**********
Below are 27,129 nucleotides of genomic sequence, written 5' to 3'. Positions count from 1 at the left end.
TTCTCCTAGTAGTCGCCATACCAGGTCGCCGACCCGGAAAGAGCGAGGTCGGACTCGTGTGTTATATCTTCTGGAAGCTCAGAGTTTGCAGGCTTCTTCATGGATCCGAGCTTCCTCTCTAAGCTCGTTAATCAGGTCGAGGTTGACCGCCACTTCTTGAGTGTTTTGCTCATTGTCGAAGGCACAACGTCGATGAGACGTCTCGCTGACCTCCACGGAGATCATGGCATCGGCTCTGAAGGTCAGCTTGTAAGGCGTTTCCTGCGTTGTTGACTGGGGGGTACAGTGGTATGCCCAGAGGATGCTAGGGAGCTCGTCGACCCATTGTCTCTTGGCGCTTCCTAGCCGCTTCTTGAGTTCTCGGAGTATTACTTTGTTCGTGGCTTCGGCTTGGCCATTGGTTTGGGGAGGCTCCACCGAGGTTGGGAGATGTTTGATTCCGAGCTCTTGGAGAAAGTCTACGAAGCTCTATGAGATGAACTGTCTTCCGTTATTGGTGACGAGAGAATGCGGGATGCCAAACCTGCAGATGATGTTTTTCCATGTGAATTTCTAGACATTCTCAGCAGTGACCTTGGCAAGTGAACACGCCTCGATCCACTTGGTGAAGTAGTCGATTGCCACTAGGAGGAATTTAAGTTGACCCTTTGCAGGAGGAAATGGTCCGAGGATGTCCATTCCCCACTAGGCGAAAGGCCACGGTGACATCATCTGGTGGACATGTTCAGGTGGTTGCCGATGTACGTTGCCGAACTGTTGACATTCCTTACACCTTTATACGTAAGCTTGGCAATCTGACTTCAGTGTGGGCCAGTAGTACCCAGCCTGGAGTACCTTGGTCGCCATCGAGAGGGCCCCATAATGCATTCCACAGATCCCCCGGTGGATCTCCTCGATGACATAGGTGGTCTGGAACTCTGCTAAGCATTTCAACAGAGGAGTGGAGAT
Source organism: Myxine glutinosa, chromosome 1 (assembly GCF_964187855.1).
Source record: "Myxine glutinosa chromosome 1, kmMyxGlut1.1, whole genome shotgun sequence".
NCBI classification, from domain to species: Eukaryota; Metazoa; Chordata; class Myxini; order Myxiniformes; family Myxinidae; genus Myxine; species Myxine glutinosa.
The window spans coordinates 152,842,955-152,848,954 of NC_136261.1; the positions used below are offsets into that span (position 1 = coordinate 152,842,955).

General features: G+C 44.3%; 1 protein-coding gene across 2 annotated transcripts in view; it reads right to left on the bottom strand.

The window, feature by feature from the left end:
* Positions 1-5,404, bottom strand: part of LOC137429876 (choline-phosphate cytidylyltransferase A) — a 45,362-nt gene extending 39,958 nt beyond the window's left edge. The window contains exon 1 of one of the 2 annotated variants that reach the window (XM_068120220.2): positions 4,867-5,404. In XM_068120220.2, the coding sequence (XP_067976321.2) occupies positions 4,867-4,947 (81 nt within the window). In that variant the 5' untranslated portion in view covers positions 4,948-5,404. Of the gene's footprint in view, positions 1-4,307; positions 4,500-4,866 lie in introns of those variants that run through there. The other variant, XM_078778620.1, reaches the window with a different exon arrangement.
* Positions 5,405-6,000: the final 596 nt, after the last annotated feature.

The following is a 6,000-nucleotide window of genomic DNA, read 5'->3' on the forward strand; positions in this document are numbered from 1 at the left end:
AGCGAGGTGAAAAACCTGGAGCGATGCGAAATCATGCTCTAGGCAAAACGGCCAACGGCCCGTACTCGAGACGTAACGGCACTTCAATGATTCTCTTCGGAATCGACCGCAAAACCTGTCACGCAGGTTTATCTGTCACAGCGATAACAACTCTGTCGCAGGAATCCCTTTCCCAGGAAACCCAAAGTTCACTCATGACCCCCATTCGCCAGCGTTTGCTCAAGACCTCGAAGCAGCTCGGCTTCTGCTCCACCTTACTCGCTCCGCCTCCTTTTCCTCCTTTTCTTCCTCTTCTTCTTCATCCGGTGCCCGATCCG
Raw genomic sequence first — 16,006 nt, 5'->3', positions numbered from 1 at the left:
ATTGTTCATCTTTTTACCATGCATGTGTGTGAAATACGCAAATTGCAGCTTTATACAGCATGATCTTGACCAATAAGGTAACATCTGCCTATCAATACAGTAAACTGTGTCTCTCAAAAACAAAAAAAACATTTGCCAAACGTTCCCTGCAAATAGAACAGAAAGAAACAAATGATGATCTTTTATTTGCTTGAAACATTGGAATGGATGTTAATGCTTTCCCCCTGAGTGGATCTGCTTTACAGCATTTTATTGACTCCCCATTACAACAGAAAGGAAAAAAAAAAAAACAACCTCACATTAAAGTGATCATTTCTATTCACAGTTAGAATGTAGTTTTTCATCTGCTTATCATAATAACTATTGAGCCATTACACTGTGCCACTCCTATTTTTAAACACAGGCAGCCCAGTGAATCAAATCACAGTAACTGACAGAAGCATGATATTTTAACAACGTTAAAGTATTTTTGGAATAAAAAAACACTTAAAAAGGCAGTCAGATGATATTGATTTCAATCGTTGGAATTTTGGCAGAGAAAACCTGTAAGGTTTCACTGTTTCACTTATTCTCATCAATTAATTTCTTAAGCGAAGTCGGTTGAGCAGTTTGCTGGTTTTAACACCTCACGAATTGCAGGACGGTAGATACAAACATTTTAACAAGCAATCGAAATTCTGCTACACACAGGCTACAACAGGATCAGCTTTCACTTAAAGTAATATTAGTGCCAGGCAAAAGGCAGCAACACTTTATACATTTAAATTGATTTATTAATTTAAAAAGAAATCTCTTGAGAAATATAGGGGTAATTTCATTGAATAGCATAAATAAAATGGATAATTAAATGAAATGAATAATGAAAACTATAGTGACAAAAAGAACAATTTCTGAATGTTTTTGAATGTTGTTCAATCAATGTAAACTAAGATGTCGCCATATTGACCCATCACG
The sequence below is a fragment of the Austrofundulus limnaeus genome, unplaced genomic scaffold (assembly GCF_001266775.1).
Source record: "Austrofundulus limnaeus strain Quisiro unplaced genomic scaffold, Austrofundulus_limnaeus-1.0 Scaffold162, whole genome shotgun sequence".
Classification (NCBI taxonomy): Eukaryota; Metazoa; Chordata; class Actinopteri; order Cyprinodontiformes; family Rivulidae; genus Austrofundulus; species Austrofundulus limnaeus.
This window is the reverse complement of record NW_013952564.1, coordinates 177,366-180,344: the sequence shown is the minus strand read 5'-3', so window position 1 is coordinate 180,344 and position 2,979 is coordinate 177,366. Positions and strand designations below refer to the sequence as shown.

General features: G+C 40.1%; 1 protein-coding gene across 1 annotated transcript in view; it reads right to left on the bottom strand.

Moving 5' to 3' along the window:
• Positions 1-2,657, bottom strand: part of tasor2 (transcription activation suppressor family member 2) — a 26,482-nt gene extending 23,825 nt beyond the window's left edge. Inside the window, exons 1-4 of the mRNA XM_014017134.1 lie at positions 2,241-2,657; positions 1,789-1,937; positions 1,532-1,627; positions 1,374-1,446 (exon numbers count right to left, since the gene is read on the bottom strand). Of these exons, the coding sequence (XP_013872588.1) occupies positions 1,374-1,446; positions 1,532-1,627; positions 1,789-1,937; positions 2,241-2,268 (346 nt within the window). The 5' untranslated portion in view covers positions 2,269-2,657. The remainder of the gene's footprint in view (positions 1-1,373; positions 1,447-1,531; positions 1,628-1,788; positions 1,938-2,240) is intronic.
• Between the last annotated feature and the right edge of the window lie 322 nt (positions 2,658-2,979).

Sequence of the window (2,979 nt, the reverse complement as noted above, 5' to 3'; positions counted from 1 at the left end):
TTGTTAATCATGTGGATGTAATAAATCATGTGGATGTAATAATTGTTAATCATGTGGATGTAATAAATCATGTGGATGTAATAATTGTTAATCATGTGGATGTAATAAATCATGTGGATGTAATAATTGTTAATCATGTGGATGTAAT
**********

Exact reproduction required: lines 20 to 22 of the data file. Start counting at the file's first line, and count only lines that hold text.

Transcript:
Moving 5' to 3' along the window:
• Positions 1-2,657, bottom strand: part of tasor2 (transcription activation suppressor family member 2) — a 26,482-nt gene extending 23,825 nt beyond the window's left edge. Inside the window, exons 1-4 of the mRNA XM_014017134.1 lie at positions 2,241-2,657; positions 1,789-1,937; positions 1,532-1,627; positions 1,374-1,446 (exon numbers count right to left, since the gene is read on the bottom strand). Of these exons, the coding sequence (XP_013872588.1) occupies positions 1,374-1,446; positions 1,532-1,627; positions 1,789-1,937; positions 2,241-2,268 (346 nt within the window). The 5' untranslated portion in view covers positions 2,269-2,657. The remainder of the gene's footprint in view (positions 1-1,373; positions 1,447-1,531; positions 1,628-1,788; positions 1,938-2,240) is intronic.
• Between the last annotated feature and the right edge of the window lie 322 nt (positions 2,658-2,979).